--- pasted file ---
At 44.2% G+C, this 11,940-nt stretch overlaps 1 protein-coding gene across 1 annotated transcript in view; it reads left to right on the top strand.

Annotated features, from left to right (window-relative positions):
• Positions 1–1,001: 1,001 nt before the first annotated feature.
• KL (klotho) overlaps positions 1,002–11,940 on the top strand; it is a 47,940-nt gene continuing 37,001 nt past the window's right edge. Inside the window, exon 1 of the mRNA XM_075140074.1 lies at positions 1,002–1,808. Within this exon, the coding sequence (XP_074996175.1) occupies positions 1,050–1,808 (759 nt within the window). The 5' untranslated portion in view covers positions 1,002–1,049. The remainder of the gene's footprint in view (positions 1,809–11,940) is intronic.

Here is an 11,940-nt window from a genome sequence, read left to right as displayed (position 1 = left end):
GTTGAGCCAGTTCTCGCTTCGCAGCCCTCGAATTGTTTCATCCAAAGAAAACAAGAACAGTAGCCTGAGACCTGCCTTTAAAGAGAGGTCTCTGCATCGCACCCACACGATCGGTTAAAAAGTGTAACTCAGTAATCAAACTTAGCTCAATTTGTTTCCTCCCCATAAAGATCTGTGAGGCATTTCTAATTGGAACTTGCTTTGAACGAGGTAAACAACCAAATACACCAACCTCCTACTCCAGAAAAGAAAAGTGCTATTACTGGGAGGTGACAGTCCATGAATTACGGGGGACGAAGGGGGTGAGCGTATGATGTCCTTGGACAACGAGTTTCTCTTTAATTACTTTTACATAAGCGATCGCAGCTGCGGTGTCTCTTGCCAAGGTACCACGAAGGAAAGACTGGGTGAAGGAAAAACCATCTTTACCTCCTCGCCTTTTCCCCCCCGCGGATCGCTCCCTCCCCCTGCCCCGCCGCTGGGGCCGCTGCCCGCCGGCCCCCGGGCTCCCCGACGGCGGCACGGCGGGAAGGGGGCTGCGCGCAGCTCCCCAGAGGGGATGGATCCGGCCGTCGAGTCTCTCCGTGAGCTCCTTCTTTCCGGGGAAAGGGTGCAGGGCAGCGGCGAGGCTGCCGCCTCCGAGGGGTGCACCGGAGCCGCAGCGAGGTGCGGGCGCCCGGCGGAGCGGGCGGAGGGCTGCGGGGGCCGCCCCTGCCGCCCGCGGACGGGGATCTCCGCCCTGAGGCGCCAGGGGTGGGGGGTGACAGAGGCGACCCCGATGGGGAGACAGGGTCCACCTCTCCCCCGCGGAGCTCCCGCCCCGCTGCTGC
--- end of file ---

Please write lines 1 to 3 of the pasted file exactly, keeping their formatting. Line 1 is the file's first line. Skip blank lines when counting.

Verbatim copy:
At 44.2% G+C, this 11,940-nt stretch overlaps 1 protein-coding gene across 1 annotated transcript in view; it reads left to right on the top strand.

Annotated features, from left to right (window-relative positions):
• Positions 1–1,001: 1,001 nt before the first annotated feature.